Osso Buco: Franco’s Way
In my search for the best Osso Buco in Phoenix, I stumbled across Franco’s Italian Caffe at the Esplanade at 24th street and Camelback. I arrived at about 9:00 p.m. on Friday night. I had heard that former governor Fife Symington III was not only an investor but the resident pastry chef after his graduation from Culinary School.
We were seated quickly and it was not very busy for a Friday but to the left of the entrance there was a large banquet room coveted behind glass. There seemed to be a private Christmas party going on. There were about 40 people seated around a standard banquet set up rectangle.
The interior is well-done and comfortable. The exhibition kitchen was much less noisy than one would expect. Upon being seated we were brought a plate of assorted crusty bread slices neatly tucked in a napkin. The bread was room temperature and there was no butter offered. We both reached for the bottle of extra virgin olive oil set next to a bottle of balsamic vinegar. I made a small mixture of the two and topped it with black pepper from the mill on the table. This served as a dipping sauce for the crusty bread. If I was the proprietor I might be inclined to serve an herbed garlic- oil or butter at the very least.
The tables were covered with white table cloths covered yet again with white paper.
We sampled two appetizers, ($7.25) Roasted asparagus wrapped in Prosciutto and the Sun-dried beef tenderloin topped with melted Parmigiano cheese atop a bed of baby spinach and arugula, simply dressed with olive oil and lemon. The thick asparagus spears were perfectly roasted with a slight crunch still in them. The sun-dried beef was mediocre. I would have preferred a simple Carpaccio of beef. The server told us that they imported the sun-dried beef from Italy.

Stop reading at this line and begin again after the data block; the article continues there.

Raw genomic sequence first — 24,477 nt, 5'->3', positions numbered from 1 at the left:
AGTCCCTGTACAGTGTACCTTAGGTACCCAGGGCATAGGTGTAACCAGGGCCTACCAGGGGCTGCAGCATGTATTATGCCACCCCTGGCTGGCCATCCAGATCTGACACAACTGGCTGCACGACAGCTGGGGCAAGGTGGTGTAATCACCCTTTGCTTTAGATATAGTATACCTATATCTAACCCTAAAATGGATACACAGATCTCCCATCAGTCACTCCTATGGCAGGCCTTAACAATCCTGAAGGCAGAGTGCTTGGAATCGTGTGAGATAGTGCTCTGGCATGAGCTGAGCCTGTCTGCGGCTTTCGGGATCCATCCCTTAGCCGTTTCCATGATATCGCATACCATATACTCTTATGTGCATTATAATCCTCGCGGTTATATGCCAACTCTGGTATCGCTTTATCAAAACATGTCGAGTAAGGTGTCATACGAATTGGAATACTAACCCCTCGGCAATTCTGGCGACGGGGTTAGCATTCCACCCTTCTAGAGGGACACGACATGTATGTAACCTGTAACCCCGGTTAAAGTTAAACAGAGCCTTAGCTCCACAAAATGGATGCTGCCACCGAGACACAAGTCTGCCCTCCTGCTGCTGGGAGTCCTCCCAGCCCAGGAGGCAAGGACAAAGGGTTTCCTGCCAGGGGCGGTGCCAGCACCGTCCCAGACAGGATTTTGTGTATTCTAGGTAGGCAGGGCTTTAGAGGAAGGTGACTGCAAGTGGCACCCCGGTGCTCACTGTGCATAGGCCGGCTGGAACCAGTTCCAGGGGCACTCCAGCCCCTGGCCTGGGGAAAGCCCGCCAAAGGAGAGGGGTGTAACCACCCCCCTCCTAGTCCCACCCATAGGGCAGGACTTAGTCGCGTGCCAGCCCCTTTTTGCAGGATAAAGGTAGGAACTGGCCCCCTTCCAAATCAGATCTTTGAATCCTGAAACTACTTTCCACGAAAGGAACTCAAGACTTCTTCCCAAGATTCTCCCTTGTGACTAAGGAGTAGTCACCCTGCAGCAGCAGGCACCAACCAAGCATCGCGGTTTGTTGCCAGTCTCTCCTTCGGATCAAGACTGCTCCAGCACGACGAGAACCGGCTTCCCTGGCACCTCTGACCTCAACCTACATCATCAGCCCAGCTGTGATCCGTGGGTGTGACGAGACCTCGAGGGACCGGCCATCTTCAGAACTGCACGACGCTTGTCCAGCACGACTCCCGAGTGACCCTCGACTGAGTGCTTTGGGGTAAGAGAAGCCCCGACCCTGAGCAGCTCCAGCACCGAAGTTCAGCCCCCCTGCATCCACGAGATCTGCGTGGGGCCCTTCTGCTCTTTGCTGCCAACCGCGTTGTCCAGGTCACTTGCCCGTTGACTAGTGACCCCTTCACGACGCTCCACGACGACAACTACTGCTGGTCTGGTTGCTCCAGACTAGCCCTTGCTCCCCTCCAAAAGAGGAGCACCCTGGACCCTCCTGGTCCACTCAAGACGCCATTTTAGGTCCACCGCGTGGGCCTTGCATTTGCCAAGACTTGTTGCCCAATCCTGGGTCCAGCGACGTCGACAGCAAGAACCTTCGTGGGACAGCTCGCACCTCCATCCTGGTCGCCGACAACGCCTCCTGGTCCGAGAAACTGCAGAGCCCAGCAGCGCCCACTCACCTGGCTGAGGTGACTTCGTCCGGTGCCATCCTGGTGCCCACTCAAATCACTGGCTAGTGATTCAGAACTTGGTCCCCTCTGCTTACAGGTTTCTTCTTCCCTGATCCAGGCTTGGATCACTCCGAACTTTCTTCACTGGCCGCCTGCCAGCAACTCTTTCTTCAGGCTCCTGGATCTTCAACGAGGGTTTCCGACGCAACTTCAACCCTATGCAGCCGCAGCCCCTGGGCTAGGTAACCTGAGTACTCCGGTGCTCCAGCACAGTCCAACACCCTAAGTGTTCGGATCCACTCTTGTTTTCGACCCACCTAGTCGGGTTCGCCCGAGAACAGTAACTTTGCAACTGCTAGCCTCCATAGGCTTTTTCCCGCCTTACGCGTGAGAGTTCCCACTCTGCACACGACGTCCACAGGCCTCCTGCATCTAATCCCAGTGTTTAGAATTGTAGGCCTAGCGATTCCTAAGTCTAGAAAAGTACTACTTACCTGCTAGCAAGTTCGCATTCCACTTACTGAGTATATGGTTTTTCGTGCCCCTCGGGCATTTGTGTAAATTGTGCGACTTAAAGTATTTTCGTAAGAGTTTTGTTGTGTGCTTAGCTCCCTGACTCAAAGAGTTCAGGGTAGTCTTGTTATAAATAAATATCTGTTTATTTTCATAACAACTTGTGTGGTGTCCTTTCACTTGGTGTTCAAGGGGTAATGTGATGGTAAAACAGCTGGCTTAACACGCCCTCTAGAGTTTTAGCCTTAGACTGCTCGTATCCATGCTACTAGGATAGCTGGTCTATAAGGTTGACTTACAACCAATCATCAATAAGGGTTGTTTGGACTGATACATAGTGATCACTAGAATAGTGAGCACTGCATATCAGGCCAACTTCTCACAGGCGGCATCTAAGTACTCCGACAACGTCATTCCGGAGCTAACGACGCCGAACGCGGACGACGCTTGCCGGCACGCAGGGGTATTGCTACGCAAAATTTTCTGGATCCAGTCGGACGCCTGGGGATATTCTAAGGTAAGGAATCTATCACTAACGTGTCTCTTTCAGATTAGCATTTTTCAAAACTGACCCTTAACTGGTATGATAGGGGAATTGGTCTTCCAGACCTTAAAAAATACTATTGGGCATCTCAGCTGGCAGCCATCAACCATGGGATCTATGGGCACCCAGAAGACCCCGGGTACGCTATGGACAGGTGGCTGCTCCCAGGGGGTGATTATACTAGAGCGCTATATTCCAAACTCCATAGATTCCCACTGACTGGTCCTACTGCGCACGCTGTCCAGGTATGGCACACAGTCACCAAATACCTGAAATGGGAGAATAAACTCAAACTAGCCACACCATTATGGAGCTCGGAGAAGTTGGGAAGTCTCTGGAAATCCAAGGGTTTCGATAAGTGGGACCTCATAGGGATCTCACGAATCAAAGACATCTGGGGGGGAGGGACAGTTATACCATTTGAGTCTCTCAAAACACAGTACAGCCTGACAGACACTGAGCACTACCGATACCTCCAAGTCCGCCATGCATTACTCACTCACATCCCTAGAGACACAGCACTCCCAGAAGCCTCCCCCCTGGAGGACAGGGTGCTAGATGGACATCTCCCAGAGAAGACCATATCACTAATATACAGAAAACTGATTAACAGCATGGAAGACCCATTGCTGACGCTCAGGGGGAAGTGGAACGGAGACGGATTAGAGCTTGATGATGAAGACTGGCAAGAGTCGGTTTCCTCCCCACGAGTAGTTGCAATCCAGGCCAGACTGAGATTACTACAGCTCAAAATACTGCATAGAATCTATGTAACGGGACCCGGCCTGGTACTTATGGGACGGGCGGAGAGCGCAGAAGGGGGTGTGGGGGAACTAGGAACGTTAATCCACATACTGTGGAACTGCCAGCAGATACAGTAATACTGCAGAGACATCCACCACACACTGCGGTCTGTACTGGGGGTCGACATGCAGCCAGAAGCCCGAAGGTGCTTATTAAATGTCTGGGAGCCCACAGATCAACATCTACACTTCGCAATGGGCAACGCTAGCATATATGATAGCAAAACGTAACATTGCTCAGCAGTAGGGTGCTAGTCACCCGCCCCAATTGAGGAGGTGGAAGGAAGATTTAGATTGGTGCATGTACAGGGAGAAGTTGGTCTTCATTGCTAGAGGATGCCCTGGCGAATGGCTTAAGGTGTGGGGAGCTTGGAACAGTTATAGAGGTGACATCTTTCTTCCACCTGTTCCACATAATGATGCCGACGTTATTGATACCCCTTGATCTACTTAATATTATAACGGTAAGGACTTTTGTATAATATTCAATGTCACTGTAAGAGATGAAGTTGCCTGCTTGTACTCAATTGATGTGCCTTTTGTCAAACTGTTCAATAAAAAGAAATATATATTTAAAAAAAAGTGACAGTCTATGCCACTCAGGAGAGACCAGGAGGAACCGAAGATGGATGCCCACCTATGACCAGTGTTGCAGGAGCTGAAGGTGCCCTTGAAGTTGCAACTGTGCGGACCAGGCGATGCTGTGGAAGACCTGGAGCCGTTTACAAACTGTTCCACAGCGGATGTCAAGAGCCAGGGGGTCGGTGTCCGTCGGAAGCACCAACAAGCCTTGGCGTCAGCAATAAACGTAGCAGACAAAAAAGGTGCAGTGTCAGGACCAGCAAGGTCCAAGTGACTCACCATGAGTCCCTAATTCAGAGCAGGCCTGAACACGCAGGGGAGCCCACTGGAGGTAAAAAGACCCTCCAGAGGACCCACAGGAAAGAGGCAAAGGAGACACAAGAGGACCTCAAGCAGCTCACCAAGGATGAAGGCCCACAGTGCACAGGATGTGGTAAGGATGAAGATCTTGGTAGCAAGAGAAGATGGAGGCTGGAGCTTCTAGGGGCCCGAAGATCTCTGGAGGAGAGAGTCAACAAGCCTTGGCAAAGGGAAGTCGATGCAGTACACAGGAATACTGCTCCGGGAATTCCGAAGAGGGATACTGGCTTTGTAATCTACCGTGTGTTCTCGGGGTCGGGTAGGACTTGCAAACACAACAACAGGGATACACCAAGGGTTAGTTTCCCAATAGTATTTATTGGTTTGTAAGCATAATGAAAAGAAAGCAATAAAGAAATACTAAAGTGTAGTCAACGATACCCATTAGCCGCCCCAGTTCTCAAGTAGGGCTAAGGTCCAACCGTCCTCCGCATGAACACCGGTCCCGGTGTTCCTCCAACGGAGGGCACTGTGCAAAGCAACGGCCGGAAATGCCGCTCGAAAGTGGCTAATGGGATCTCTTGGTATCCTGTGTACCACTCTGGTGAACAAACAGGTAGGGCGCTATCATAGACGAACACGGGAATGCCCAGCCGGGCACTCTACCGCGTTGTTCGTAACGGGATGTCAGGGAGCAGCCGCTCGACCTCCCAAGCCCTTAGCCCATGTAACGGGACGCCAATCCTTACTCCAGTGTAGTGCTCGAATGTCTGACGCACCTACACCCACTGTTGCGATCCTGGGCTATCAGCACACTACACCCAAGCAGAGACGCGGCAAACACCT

I ordered the Osso Buco ($24.50) the server told us that it was served with a saffron risotto. We ordered a bottle of Barolo and worked on it until the entrées appeared. My friend had a seafood pasta dish that she said was enjoyable. The Osso Buco arrived and there was a single and rather lonely shank atop a pool of Demi-glace unadorned by mushroom or the traditional gremolata. (Minced parsley, garlic and grated lemon rind)
The meat was fall- off- the bone tender but the portion was so small that in this diner’s opinion they need to increase the portion to two shanks or purchase larger shanks. The marrow had long since disappeared; possibly in the braising pot but definitely not on my plate; although a cocktail fork was proffered for its removal. The risotto was a real disappointment. It was gluey, lukewarm and I could not detect a hint of saffron color or taste. It had an odd flavor and if there was cheese or butter in the mix, I could not detect it.
Desserts were listed at the bottom of the menu. The server gave a brief description of a few of the more popular desserts but no dessert tray was brought round as one might expect being that they boast a high profile pastry chef. All in all, service is friendly and well-paced. The restaurant has wheelchair access which was appreciated by more than a few diners. I may try the restaurant again as prices are reasonable and the staff friendly.
The Osso Buco was a disappointment but this is the very reason for my quest. Actually the meat and sauce were palatable but the portion lacked in relation to the price and any Italian establishment must produce a high-quality risotto.
Franco’s Italian Caffe